Does Medicare cover your services?
Unfortunately, Medicare does not pay for long term care. It will pay for short term nursing and home health care which results from a previous hospitalization. If you have had a hospitalization of 3 or more days and nights, you can be eligible for nursing home care for services related to the illness treated in the hospital. In this situation, Medicare will cover up to 100 days of care in the facility as follows: the cost to you will be $0 for days 1-20 and $128/day for days 21-100. You are responsible for all costs after day 100.
Does My Medicare Supplemental Insurance pay for long term care?
Medicare supplemental insurance policies (also called Medigap Insurance) are designed to cover some of the “gaps” in Medicare. These gaps refer to Medicare co-pays and deductibles. Supplemental policies are great for reducing your out-of-pocket cost for services that are covered by Medicare, but they do not cover long term care expenses.
Will my Disability Insurance pay for long term care?
Disability insurance is intended to replace some of the income of a working person who becomes disabled and can no longer work. Disability benefits do not cover either medical care or long term care. They provide a partial salary replacement while you are unable to work. Most disability insurance policies do not provide any benefits once you are over age 65 – exactly when you are most likely to need long term care.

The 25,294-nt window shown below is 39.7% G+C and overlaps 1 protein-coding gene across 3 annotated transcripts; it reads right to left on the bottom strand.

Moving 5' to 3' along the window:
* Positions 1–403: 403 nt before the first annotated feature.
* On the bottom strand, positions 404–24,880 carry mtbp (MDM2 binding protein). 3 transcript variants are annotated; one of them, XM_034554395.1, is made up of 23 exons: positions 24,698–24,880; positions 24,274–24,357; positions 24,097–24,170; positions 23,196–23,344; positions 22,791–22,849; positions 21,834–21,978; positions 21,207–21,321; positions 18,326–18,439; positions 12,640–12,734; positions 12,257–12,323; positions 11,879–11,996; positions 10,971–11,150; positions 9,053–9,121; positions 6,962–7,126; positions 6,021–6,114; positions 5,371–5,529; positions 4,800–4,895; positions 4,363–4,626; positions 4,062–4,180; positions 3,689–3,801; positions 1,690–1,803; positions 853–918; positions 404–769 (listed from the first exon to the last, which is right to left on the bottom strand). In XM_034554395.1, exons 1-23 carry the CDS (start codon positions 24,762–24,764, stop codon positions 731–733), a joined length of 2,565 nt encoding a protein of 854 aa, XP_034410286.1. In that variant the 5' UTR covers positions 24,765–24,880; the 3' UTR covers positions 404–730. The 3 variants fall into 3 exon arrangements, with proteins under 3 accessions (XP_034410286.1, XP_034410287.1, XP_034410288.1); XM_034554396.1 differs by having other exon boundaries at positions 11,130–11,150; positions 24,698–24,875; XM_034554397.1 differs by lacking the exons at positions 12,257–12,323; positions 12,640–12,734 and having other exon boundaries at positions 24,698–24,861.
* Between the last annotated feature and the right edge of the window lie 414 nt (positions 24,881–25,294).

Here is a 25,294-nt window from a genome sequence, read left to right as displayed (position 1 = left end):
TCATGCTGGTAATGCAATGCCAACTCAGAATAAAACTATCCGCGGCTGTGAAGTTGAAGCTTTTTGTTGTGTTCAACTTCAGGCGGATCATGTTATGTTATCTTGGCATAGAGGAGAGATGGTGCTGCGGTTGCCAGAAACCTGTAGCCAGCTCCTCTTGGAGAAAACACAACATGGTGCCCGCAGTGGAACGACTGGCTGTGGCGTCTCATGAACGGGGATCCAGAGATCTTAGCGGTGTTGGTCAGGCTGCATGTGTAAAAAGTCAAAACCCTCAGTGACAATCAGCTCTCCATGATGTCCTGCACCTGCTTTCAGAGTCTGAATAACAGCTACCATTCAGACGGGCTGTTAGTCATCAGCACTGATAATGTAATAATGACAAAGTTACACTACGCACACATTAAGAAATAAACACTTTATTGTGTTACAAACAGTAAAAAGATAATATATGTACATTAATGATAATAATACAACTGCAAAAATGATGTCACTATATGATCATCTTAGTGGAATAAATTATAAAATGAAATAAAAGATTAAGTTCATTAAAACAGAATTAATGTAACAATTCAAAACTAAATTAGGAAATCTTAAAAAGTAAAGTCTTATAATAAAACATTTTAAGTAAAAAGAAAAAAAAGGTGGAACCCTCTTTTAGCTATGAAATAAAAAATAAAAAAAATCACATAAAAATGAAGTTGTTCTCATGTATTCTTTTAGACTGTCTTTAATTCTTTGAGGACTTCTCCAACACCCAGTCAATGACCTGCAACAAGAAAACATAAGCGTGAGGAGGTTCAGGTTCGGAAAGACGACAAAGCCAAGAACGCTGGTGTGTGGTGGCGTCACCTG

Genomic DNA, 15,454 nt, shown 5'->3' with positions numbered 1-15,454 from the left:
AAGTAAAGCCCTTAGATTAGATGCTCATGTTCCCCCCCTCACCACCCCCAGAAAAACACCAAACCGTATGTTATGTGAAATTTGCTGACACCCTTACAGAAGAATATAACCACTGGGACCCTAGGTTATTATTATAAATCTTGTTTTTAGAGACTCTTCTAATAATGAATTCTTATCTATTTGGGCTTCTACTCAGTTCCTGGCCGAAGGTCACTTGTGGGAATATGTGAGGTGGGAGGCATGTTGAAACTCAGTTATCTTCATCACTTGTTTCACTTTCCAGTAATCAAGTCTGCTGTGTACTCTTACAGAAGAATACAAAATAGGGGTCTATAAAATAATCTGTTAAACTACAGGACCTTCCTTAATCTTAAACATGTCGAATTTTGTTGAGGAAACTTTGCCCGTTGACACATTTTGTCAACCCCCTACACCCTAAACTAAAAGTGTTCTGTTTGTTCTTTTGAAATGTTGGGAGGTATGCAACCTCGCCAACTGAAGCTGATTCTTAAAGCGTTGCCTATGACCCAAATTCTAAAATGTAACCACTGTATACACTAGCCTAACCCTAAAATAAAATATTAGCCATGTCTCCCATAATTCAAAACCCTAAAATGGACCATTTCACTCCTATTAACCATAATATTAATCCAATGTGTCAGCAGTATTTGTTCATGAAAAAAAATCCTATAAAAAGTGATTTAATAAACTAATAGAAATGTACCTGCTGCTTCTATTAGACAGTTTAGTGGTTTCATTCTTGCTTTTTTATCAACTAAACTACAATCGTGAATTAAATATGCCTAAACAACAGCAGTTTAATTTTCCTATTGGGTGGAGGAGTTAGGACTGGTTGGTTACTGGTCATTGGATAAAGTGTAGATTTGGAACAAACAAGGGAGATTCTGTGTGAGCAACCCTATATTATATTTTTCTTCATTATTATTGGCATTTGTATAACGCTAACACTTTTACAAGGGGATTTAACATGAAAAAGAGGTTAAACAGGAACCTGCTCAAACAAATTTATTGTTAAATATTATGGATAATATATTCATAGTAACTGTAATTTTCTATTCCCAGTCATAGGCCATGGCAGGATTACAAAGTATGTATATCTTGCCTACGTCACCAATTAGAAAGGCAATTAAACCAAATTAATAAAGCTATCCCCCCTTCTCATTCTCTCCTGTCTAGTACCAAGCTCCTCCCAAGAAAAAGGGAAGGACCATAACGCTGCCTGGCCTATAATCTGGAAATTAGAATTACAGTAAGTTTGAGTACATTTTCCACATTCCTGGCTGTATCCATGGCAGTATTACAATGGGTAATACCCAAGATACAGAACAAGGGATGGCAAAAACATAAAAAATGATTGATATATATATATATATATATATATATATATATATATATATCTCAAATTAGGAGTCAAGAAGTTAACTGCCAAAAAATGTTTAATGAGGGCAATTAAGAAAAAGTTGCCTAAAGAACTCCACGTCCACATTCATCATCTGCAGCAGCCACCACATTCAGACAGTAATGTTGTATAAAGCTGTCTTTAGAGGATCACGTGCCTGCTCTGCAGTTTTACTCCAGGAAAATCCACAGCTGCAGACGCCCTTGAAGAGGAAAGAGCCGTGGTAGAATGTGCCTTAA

Does Medicare pay for any equipment that will help me stay at home?
Yes. Durable medical equipment is reusable medical equipment such as walkers, wheelchairs or hospital beds. Anyone who has Medicare Part B can get durable medical equipment as long as the equipment is considered “medically necessary”. You must have a prescription from your doctor and the equipment must be supplied by a medical equipment provider who is officially approved by Medicare. If you meet these requirements, Medicare will pay 80 percent of its “approved” amount for rental. (Equipment through Medicare is Rent-to-Own for 13 months.) Note that you must meet a yearly Part B deductible which is currently $135. The patient must pay the other 20 percent either out-of-pocket or through Medigap or other insurance. Check with your provider before ordering to ensure they’ll pay for it. Note also that it is best to discuss your individual circumstances with a knowledgeable advisor because there are such caveats as Medicare only paying for a single ambulatory device in a lifetime. In other words, you might want to pay for the walker yourself if you think you will need a wheelchair down the road, because a wheelchair is significantly more expensive.